Take Notice; The California Consumer Privacy Law Took Effect on New Year’s Day!
On January 1, 2020, the California Consumer Privacy Act (CCPA) took effect, and with it come additional data privacy rights provisions that affect certain businesses that collect or sell the personal information of California residents. This post will summarize the main provisions of the CCPA and what businesses should be aware of when doing business with California residents.
- What is CCPA?
The CCPA, enacted in 2018, is considered the strictest state data privacy law in the nation and identifies consumers’ rights relating to the protection of personal information collected by businesses. The law is like the General Data Protection Regulation (GDPR) in the European Union (EU) and gives California consumers more control over how businesses collect and share their personal information, as well as enforceable rights to control the flow of their personal information. The CCPA also requires the California Attorney General to adopt regulations to further the CCPA’s purposes. The public comment period on those proposed rules ended on December 6, 2019.
- Data Privacy Rights Summarized.
The following is a summary of some of the rights afforded consumers under the CCPA:
Right to Notice
- A business must inform consumers of the categories of personal information it collects at or before the point of collection and the purposes for which the information shall be used.
- A business may not collect additional categories of personal information or use personal information collected for additional purposes without providing consumers written notice.
- A business must notify consumers of their rights to request deletion of their personal information and must comply (with limited exceptions) with a request to delete that information.
- A business must notify consumers that their personal information may be sold and of their rights to “opt-out” of the sale of their information.
Right to Disclosure
- A consumer has the right to request that a business that collects personal information about the consumer disclose the categories of information it has collected, the categories of sources from which the information is collected, the purpose for collecting or selling that information, the categories of third-parties with whom the business shares the information and the specific pieces of information it has collected.
- A consumer has the right to request that a business that sells the consumer’s personal information, or that discloses it for a business purpose, disclose to the consumer the categories of personal information that the business collected, the categories of information the business sold, the categories of third-parties to whom the information was sold, and the categories of information the business disclosed to third-parties for a business purpose.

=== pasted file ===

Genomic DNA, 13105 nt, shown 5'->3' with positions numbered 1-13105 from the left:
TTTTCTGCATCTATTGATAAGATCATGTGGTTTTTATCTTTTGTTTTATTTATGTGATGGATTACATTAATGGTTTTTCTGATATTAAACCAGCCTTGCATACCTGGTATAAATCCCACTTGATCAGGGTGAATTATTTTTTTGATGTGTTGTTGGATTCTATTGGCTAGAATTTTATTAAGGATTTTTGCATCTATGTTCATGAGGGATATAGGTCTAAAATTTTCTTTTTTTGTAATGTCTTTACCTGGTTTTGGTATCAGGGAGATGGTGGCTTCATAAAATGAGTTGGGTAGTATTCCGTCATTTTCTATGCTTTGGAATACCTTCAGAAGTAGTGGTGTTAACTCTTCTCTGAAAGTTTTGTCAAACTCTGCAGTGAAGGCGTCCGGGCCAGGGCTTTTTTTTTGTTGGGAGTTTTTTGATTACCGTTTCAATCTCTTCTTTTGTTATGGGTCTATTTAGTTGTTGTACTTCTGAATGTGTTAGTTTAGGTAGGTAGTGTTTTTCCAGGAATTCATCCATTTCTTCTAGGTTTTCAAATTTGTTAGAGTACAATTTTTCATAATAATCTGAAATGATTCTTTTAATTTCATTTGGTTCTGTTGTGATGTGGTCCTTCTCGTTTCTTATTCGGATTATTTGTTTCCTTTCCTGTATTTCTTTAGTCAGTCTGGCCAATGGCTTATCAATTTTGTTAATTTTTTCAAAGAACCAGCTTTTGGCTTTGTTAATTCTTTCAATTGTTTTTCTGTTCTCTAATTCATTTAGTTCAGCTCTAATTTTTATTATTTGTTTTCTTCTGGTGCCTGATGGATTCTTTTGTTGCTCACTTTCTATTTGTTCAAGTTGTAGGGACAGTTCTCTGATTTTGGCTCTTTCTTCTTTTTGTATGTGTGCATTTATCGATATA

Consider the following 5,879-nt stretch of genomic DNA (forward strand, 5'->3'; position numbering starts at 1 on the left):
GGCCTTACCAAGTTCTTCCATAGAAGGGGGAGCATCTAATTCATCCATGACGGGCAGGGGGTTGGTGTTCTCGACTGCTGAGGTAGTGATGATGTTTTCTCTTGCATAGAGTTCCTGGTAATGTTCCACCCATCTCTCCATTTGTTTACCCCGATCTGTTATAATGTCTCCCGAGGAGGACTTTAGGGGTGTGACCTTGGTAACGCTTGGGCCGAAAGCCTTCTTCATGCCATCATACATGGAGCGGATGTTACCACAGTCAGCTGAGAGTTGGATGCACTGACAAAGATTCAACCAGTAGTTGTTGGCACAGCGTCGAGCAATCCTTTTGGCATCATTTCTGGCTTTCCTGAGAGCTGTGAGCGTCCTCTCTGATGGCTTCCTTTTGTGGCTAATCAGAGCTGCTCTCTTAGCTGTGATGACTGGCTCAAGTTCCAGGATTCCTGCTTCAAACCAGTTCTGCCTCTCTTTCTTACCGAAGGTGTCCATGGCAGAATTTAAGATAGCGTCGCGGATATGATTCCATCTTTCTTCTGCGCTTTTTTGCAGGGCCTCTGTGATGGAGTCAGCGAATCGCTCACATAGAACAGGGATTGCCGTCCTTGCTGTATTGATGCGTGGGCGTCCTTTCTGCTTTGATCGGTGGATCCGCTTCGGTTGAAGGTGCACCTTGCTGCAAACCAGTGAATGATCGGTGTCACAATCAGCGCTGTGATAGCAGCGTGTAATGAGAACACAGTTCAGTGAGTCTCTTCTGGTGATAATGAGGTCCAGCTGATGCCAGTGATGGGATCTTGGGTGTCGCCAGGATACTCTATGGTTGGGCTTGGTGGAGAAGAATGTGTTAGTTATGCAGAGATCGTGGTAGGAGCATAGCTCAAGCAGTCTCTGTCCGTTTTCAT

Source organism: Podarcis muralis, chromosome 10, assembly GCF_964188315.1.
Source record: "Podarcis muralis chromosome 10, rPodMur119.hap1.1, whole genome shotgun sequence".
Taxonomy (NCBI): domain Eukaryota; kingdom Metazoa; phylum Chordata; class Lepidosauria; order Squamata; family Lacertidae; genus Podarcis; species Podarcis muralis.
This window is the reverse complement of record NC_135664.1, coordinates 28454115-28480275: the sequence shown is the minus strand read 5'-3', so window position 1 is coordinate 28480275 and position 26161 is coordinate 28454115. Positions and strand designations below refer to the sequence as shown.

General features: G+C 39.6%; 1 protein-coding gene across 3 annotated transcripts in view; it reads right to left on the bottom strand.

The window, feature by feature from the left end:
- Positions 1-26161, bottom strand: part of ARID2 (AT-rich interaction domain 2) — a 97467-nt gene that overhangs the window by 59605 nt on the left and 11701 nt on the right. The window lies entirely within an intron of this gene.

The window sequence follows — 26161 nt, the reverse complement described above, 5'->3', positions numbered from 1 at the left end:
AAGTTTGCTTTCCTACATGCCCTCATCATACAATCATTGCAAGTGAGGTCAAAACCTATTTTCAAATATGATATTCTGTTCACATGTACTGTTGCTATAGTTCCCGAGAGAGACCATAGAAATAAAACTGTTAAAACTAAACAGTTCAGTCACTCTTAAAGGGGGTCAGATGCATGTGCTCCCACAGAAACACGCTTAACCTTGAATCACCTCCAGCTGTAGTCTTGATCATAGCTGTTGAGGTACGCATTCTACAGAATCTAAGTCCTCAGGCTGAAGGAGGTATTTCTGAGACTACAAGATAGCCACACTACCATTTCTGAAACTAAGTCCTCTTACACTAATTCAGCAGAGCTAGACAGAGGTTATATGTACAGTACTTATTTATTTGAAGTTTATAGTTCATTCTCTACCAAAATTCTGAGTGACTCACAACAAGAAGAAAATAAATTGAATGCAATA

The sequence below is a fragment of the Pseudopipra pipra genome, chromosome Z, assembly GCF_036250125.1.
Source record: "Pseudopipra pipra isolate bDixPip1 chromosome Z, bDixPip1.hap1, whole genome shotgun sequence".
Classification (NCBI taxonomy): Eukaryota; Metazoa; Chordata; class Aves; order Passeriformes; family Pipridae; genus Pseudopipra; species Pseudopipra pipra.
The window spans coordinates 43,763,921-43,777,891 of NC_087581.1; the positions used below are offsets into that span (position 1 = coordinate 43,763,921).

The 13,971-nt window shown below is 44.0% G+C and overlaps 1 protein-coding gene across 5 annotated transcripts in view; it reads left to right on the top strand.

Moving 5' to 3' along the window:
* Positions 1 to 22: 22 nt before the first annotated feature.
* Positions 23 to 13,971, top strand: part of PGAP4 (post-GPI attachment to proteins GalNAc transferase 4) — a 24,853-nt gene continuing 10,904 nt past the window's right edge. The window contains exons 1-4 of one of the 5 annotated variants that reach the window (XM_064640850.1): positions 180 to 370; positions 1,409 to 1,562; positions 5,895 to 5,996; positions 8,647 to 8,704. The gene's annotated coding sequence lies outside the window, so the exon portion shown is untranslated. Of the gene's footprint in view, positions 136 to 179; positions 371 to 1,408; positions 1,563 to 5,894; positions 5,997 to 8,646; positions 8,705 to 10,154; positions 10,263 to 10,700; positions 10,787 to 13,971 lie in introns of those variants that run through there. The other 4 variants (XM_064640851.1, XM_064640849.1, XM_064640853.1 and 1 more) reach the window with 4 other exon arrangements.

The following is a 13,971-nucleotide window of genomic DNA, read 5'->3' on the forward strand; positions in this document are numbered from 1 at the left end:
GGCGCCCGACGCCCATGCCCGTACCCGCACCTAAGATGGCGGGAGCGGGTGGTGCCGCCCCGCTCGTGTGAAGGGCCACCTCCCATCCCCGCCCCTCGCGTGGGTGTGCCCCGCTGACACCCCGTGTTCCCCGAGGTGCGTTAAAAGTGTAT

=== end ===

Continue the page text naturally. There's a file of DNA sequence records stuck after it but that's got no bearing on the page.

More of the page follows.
Right to Deletion/Right to “Opt-Out”
- A consumer has the right to request deletion of their personal information (with limited exceptions).
- A consumer has the right to “opt out” of allowing businesses to sell their data to third parties and businesses are not permitted to discriminate against a consumer for exercising that right but may offer “incentives” for allowing it. Children under 16 must provide opt in consent with parent or guardian consent for children under 13.
- To Whom Does the CCPA Apply?
The scope of the CCPA extends beyond the borders of California. The law defines “consumer” as “[A] natural person who is a California resident…however identified, including any unique identifier.” Businesses are subject to the CCPA if one or more of the following are true:
- Has annual gross revenues in excess of $25 million; or
- Alone or in combination, annually buys, receives for commercial purposes, sells, or shares for commercial purposes, alone or in combination, the personal information of 50,000 or more consumers, households, or devices; or
- Derives 50% or more of its annual revenues from selling consumers’ personal information.
- Enforcement/Private Right of Action
The CCPA authorizes civil penalties for intentional violations of its provisions and allows for private rights of action by consumers under certain conditions, with prior review by the California Attorney General. The CCPA also requires the California Attorney General to promulgate regulations concerning specific provisions of the law and as necessary to further the law’s purposes. It is important to note that these regulations have not been finalized and may impose additional requirements on businesses. We will continue to follow the development of these regulations and update this post when they are finalized. If you have any questions regarding the CCPA and its provisions, do not hesitate to contact us.